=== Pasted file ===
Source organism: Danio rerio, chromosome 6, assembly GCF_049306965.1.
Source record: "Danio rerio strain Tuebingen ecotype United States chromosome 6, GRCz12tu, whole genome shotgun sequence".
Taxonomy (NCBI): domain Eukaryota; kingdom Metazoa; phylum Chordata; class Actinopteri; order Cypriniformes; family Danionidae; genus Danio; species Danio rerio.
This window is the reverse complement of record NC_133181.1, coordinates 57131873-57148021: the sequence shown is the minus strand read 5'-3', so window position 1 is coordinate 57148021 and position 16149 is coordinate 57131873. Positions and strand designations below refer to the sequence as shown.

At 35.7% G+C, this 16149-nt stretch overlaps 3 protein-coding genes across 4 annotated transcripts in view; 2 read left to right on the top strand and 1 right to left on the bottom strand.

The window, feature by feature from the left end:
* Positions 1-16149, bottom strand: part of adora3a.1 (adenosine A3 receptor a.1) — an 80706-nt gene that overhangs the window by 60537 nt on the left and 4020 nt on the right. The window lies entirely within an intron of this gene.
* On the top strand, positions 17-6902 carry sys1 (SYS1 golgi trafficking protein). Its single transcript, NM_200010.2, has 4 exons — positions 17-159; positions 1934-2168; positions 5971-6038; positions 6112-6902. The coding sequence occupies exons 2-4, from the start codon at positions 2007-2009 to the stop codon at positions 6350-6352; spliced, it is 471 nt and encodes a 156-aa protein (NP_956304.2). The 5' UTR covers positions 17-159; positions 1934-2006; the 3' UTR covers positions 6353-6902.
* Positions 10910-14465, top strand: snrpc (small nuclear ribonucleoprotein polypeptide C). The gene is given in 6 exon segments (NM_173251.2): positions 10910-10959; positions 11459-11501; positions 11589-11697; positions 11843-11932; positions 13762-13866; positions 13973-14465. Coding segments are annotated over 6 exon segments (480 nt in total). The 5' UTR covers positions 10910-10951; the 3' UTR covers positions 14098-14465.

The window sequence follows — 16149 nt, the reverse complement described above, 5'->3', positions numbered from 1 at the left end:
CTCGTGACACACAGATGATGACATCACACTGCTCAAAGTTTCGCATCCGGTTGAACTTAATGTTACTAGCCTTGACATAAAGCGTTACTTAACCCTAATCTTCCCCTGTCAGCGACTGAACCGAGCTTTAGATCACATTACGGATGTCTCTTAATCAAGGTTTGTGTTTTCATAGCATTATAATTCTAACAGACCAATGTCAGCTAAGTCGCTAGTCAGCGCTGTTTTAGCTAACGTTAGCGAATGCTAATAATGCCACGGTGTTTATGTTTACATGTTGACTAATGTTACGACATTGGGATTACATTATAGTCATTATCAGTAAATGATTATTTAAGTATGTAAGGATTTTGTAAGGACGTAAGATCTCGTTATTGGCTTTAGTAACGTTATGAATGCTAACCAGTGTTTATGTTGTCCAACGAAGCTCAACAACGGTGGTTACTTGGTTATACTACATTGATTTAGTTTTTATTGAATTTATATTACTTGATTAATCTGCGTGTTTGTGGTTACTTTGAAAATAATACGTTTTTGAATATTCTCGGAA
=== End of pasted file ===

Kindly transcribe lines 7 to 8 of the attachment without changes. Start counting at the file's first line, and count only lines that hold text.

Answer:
* Positions 1-16149, bottom strand: part of adora3a.1 (adenosine A3 receptor a.1) — an 80706-nt gene that overhangs the window by 60537 nt on the left and 4020 nt on the right. The window lies entirely within an intron of this gene.
* On the top strand, positions 17-6902 carry sys1 (SYS1 golgi trafficking protein). Its single transcript, NM_200010.2, has 4 exons — positions 17-159; positions 1934-2168; positions 5971-6038; positions 6112-6902. The coding sequence occupies exons 2-4, from the start codon at positions 2007-2009 to the stop codon at positions 6350-6352; spliced, it is 471 nt and encodes a 156-aa protein (NP_956304.2). The 5' UTR covers positions 17-159; positions 1934-2006; the 3' UTR covers positions 6353-6902.